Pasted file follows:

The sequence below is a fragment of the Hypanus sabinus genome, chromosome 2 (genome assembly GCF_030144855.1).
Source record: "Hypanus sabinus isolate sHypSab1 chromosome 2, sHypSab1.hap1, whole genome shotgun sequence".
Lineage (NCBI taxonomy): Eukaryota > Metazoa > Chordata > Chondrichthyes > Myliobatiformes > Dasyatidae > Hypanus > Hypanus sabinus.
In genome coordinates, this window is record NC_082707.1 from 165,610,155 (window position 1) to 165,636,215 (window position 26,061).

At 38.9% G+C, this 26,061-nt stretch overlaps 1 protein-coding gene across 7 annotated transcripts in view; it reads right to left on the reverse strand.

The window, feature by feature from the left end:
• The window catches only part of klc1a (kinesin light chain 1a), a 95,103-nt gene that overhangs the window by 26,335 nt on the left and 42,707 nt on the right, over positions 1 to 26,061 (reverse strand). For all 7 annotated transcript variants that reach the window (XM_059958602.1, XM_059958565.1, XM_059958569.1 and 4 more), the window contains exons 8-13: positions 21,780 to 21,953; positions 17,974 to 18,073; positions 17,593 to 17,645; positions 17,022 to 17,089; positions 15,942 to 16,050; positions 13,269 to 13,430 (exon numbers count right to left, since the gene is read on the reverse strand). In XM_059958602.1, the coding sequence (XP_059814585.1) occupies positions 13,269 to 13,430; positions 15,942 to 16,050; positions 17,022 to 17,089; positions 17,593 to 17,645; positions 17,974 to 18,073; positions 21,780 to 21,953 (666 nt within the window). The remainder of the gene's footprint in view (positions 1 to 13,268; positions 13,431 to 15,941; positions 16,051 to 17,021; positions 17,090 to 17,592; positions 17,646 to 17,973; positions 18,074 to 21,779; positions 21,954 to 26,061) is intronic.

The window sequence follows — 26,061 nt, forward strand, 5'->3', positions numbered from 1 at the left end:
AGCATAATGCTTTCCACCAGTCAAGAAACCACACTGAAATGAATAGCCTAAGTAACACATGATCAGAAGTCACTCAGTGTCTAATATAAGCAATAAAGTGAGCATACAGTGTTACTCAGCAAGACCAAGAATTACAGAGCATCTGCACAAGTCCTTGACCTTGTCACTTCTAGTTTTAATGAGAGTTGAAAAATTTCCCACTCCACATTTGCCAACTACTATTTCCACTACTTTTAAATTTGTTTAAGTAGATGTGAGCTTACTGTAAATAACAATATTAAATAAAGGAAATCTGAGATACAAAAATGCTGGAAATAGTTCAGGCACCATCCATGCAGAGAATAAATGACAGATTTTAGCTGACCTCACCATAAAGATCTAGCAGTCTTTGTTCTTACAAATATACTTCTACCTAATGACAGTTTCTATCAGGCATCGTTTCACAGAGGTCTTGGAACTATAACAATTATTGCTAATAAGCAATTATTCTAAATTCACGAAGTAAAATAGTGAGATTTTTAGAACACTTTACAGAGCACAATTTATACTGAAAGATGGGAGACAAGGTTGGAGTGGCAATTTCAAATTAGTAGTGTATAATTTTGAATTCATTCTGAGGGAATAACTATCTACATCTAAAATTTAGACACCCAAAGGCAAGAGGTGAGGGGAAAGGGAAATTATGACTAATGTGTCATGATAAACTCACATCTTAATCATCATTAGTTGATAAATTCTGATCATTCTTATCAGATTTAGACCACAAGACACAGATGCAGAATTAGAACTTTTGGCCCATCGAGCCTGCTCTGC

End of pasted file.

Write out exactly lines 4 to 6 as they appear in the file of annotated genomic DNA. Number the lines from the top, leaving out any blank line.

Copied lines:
In genome coordinates, this window is record NC_082707.1 from 165,610,155 (window position 1) to 165,636,215 (window position 26,061).

At 38.9% G+C, this 26,061-nt stretch overlaps 1 protein-coding gene across 7 annotated transcripts in view; it reads right to left on the reverse strand.

The window, feature by feature from the left end: